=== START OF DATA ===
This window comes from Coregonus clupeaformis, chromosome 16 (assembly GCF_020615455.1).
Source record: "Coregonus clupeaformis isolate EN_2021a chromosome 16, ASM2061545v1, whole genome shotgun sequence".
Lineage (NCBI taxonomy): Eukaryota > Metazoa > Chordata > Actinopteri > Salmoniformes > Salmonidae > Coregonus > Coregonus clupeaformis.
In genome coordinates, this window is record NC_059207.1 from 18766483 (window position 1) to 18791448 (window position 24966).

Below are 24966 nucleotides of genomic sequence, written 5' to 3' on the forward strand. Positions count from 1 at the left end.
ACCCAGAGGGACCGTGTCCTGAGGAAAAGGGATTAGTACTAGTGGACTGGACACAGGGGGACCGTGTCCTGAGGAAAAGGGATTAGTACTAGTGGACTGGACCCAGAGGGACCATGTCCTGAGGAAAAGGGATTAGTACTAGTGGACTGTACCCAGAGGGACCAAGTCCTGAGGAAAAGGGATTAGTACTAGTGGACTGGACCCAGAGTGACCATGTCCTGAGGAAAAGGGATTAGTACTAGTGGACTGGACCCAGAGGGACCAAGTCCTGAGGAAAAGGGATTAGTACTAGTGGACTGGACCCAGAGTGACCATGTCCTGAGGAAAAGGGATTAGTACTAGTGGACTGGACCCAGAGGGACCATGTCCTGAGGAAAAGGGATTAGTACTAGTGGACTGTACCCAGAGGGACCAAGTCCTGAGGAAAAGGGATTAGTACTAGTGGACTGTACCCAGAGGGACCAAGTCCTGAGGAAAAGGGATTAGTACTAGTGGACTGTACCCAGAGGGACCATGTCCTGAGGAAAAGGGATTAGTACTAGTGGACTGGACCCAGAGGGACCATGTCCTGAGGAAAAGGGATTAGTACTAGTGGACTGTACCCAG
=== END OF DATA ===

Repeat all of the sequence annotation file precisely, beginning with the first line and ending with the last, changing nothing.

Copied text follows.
This window comes from Coregonus clupeaformis, chromosome 16 (assembly GCF_020615455.1).
Source record: "Coregonus clupeaformis isolate EN_2021a chromosome 16, ASM2061545v1, whole genome shotgun sequence".
Lineage (NCBI taxonomy): Eukaryota > Metazoa > Chordata > Actinopteri > Salmoniformes > Salmonidae > Coregonus > Coregonus clupeaformis.
In genome coordinates, this window is record NC_059207.1 from 18766483 (window position 1) to 18791448 (window position 24966).

Below are 24966 nucleotides of genomic sequence, written 5' to 3' on the forward strand. Positions count from 1 at the left end.
ACCCAGAGGGACCGTGTCCTGAGGAAAAGGGATTAGTACTAGTGGACTGGACACAGGGGGACCGTGTCCTGAGGAAAAGGGATTAGTACTAGTGGACTGGACCCAGAGGGACCATGTCCTGAGGAAAAGGGATTAGTACTAGTGGACTGTACCCAGAGGGACCAAGTCCTGAGGAAAAGGGATTAGTACTAGTGGACTGGACCCAGAGTGACCATGTCCTGAGGAAAAGGGATTAGTACTAGTGGACTGGACCCAGAGGGACCAAGTCCTGAGGAAAAGGGATTAGTACTAGTGGACTGGACCCAGAGTGACCATGTCCTGAGGAAAAGGGATTAGTACTAGTGGACTGGACCCAGAGGGACCATGTCCTGAGGAAAAGGGATTAGTACTAGTGGACTGTACCCAGAGGGACCAAGTCCTGAGGAAAAGGGATTAGTACTAGTGGACTGTACCCAGAGGGACCAAGTCCTGAGGAAAAGGGATTAGTACTAGTGGACTGTACCCAGAGGGACCATGTCCTGAGGAAAAGGGATTAGTACTAGTGGACTGGACCCAGAGGGACCATGTCCTGAGGAAAAGGGATTAGTACTAGTGGACTGTACCCAG